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27th Engineer Battalion (United States)

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Subject: Coats of arms of U.S. Engineer Battalions, Order of battle of the Gulf War ground campaign, Winter service vehicle
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27th Engineer Battalion (United States)

27th Engineer Battalion
27th Engineer Battalion coat of arms
Active 1918–present
Country  United States
Branch US Army Corps of Engineers
Type Engineer
Role Forced Entry Expeditionary Engineering
Size Battalion
Part of 20th Engineer Brigade
Garrison/HQ Fort Bragg
Nickname Tiger Battalion
Motto Omnes Res Bene Facere
(To Do All Things Well)
Mascot Tiger
LTC Leslie Sandvall (Commander at Myitkyina)

The 27th Engineer Battalion (COMBAT)(AIRBORNE) and its subordinate companies has often used the Fort Bragg/XVIII Airborne Corps standard of "Airborne!" for its motto.


The history of the 27th Engineer Battalion (COMBAT) (AIRBORNE) began on 16 January 1918 at Fort Meyer, VA, as the second battalion of the 37th Engineer Regiment. The unit entered World War I on the 10 July 1918, which its participation in the St. Mihiel and Meuse-Argonne campaigns. After the termination of hostilities, the unit was demobilized.

Twenty years later, Bombay, India on 23 October 1943, and immediately set to work on the Ledo Road.

Subsequently, the 209th participated in the India-Burma Campaign. While a part of Merrill's Marauders (6th Ranger Battalion-5307th Composite), it participated in the surprise attack to seize a critical Myitkyina airfield. The battalion sustained 71 Killed in action and 179 wounded in action during the 70 day long battle. The 209th was inactivated at the conclusion of World War II, and in 1947, was redesignated as the 27th Engineer Combat Battalion.

Activated once more in 1950–1951 briefly at Ft. Lewis, Washington, and then at Ft. Campbell, KY, the unit on 23 October 1960 earned the nickname "Tiger Battalion" through its rugged field maneuvers and training.

On 21 July 1966, the battalion entered the Vietnam War, serving honorably and effectively in 13 campaigns, received five Meritorious Unit Commendations and the Vietnam Civil Action Honor Medal (1st Class), with 19 campaign streamers for actions in Vietnam. On 31 January 1972, the battalion returned to the United States and relocated to Fort Bragg, NC, where it became a non-divisional combat airborne engineer battalion.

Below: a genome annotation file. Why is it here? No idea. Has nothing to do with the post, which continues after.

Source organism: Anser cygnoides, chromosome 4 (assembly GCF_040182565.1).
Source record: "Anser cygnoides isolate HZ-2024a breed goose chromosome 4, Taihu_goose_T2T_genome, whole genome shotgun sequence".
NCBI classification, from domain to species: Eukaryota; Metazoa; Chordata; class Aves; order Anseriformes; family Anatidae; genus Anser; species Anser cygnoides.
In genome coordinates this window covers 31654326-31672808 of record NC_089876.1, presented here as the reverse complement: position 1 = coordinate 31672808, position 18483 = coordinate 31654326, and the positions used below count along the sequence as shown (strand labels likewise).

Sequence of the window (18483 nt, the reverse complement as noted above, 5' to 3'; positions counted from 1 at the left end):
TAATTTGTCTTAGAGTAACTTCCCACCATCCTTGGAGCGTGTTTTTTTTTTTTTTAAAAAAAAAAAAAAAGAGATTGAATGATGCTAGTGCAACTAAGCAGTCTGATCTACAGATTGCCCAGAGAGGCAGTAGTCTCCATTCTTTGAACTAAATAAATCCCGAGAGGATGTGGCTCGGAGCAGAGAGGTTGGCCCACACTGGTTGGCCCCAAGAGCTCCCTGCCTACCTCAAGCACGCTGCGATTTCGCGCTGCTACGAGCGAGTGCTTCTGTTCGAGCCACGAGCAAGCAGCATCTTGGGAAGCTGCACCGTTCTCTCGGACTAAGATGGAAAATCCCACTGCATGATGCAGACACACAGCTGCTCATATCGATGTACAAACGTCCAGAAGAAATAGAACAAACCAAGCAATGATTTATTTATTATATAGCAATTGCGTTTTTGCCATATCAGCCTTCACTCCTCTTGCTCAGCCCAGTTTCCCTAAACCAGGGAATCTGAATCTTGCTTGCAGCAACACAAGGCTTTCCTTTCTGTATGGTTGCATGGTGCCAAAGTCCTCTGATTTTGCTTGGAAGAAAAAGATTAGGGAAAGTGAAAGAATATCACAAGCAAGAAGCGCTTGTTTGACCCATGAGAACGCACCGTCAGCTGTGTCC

Components of the battalion participated in operation "Bright Star 82" deploying to the port city of Berbera, Somalia, which is located on the central North coast of Somalia on the Gulf of Aden. Bright Star 82 included deployment of factions of the 82nd Airborne Division to the Sinia Desert in Egypt. While in Somalia the 27th performed various infrastructure improvement projects for the Somalian people.

In 1983, units of the battalion deployed in response to the Invasion of Grenada by Cuban forces. Cuban engineers blew craters in Grenada's airport runways. Engineers from the 27th repaired the runways, among other responsibilities.

On 23 August 1990, the battalion was again called upon, this time to Saudi Arabia, to support Operation Desert Shield. On the 24 February 1991, the battalion, attached to the French 6th Light Armored Division, became the lead engineer battalion for XVIII Airborne Corps in its push up the western allied flank during Operation Desert Storm. On the 27 March 1991, the 27th Engineer Battalion (COMBAT) (AIRBORNE) returned to its home at Ft. Bragg, NC.

The battalion deployed again in August 1992 to Dade County, Florida, for hurricane Andrew relief. The battalion remained in Florida as part of Task Force All-American until 26 September 1992. The most recent deployment was in response to Operation Uphold Democracy in Port-au-Prince, Haiti. The battalion deployed with the 20th Engineer Brigade from 22 September through 5 November 1994. The battalion worked with the 10th Mountain Division (Light) and established Base Camp Dragon and Castle.